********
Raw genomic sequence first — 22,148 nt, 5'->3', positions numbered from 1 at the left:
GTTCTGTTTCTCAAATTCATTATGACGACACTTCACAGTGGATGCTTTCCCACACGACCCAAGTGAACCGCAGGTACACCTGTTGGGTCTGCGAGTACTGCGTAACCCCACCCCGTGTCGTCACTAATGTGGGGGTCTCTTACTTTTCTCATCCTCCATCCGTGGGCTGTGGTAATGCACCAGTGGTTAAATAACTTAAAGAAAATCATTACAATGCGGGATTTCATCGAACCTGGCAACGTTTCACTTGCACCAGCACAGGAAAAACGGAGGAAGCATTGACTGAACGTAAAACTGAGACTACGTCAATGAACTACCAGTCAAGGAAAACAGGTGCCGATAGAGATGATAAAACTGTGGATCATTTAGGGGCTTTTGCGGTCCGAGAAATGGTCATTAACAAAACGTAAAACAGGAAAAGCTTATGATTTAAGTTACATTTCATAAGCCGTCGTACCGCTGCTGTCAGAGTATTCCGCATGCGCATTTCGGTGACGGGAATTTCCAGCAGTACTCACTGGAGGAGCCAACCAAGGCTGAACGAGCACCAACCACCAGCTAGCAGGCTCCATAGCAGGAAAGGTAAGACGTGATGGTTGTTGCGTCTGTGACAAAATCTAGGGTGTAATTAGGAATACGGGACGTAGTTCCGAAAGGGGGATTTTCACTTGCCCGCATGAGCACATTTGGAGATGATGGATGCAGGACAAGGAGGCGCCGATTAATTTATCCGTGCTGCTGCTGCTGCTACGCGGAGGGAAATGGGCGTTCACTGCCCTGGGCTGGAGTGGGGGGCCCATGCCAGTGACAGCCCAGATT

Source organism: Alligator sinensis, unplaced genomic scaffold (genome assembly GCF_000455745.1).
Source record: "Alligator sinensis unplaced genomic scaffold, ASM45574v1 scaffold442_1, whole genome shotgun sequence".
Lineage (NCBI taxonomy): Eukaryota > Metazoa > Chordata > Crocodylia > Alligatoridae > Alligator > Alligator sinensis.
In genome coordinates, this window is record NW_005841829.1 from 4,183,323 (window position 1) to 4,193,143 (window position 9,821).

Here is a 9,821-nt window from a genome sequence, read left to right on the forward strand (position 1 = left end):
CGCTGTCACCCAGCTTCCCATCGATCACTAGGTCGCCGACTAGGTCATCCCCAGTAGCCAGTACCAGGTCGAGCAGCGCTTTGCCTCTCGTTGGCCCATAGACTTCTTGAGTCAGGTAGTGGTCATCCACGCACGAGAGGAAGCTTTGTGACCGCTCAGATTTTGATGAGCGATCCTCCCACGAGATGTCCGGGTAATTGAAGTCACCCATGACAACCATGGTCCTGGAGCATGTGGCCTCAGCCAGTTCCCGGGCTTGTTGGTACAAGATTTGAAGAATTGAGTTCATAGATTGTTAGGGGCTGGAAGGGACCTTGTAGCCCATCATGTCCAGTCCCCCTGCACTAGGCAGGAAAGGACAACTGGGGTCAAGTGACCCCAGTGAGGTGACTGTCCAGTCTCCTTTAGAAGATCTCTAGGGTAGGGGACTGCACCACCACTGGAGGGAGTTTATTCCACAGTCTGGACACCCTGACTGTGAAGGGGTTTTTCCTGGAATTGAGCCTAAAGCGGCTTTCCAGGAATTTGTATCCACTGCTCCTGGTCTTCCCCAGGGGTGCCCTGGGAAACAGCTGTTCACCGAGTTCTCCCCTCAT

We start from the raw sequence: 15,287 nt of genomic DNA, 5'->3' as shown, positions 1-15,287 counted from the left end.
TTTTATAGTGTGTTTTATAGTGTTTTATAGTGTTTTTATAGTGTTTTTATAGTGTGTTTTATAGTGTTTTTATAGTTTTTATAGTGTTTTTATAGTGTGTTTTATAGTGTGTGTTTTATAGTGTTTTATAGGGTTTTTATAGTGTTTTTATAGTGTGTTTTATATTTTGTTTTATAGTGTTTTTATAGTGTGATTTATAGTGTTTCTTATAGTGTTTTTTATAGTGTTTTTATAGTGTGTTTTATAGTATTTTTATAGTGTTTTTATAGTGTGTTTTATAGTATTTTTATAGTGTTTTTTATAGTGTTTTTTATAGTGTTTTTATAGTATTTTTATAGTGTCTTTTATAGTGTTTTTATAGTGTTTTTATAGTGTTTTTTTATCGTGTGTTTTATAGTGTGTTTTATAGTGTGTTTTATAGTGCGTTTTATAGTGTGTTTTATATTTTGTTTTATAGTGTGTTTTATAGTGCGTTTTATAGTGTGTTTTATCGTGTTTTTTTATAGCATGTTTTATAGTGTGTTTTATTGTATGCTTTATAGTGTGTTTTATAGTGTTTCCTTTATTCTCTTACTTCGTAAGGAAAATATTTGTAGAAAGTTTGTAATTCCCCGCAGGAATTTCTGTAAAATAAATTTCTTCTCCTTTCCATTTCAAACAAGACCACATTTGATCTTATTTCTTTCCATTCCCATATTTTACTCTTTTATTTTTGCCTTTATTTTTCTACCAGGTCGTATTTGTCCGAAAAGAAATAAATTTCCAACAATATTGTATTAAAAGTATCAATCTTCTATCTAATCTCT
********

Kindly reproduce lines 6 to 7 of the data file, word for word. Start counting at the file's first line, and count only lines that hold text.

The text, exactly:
In genome coordinates, this window is record NW_005841829.1 from 4,183,323 (window position 1) to 4,193,143 (window position 9,821).

Here is a 9,821-nt window from a genome sequence, read left to right on the forward strand (position 1 = left end):